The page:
Jeffrey LewisKN-11 and THAAD


North Korea has now tested what appears to be a two-stage, solid-fueled ballistic missile capable of delivering a nuclear weapon to more than 1,000 km, probably much more. I would have thought that would garner some attention.

North Korea’s new ballistic missile, which the US calls the KN-11, is a technically submarine-launched ballistic missile. But there is nothing to stop North Korea from deploying it as land-based ballistic missile as well.  In fact, that’s what China did with the JL-1 (deployed as the DF-21/CSS-5, left) and what North Korea did with the SS-N-6 (deployed as the Hwasong-10/Musudan, right.)


While press reports indicate that the KN-11 flew 500 km, take a look at the display being shown to Kim Jong Un.  Like the most recent test of the Musudan, North Korea appears to have “lofted” the missile.  In other words, North Korea fired it nearly straight up, reducing the range.  If fired on a minimum trajectory, the KN-11 would have traveled much further than 500 km — over 1,000 km and probably much further.  We’ll get to modeling the missile and its range, but at this point it doesn’t matter all that much.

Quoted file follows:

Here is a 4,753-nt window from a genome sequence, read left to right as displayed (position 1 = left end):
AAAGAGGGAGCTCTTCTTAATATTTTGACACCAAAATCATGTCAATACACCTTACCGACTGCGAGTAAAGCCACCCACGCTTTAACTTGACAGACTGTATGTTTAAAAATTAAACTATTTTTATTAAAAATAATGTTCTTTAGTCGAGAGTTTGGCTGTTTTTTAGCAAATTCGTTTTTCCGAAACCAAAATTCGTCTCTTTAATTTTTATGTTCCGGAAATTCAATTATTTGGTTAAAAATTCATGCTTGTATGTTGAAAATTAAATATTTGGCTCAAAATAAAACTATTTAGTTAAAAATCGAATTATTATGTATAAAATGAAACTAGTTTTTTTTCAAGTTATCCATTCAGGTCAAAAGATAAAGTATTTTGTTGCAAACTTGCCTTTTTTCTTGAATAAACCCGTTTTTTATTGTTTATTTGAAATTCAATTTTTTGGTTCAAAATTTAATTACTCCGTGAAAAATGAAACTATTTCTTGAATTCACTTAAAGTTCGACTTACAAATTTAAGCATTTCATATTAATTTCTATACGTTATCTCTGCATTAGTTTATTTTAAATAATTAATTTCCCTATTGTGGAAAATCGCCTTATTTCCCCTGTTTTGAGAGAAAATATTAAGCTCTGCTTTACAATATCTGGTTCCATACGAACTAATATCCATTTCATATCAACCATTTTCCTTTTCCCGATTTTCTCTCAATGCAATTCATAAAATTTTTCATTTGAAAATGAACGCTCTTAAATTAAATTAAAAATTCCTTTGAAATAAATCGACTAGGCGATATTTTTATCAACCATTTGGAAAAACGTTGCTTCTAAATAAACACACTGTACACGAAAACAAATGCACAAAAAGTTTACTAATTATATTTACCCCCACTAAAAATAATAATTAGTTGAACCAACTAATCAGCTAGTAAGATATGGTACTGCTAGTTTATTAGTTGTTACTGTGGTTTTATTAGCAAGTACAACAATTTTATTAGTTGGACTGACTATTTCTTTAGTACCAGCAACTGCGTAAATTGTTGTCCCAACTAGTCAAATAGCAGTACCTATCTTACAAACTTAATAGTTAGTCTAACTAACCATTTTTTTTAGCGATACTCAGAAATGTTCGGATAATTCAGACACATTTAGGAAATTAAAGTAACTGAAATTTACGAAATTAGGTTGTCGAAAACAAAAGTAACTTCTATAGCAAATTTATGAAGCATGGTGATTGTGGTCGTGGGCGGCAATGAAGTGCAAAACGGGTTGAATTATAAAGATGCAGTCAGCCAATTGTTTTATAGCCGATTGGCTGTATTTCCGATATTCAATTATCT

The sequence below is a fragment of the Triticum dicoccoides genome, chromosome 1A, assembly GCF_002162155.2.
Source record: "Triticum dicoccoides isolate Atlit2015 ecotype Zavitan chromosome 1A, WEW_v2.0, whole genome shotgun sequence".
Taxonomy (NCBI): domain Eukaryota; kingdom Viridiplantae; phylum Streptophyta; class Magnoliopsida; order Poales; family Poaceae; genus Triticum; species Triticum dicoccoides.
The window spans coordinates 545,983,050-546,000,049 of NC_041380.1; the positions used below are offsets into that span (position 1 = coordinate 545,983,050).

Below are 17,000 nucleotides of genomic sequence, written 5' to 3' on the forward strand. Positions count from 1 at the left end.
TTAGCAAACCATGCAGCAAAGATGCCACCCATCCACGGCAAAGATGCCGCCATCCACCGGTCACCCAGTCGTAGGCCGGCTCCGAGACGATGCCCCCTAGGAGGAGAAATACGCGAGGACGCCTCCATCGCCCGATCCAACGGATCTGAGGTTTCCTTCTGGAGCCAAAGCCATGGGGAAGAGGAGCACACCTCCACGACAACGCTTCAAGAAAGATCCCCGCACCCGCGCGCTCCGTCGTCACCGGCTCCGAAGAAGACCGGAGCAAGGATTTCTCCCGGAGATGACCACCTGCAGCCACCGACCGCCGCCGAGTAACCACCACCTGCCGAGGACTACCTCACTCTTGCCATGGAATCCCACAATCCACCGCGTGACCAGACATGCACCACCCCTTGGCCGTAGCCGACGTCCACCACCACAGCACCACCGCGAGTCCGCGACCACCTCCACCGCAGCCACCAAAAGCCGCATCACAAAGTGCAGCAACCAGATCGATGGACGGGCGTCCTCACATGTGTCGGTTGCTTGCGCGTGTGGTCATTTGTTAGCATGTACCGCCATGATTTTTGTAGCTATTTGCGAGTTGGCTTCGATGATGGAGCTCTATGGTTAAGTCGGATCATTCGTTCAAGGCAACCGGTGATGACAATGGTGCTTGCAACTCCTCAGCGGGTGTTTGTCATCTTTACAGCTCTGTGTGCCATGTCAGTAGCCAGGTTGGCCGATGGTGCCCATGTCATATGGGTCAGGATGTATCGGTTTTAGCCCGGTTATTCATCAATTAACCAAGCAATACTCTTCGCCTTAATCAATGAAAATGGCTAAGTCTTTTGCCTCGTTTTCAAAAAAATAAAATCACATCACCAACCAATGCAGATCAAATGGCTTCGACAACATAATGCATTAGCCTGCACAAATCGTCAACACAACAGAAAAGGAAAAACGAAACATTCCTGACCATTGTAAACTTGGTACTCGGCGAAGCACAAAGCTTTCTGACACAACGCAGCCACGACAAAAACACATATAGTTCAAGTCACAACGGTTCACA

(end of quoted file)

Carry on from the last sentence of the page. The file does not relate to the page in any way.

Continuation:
We know enough to know that this is, as Joe Biden might say, a big fucking deal.

The KN-11 offers North Korea a flexible system to threaten South Korea. For one thing, the missile is solid-fueled.  Liquid-fueled missiles take a significant period of time to fuel and launch. Soviet units practiced to launch a Scud in 90 minutes, although the Iraqis reduced that time and demonstrated other measures to reduce detection. Solid-fueled missiles “significantly shorter reaction and reload time than existing Scud missiles,” a point made in 2007 when North Korea began deploying the short-range KN-02. That’s appealing to the North Koreans, although I would argue that it also drives the basic escalation dynamics on the Korea peninsula that worry me.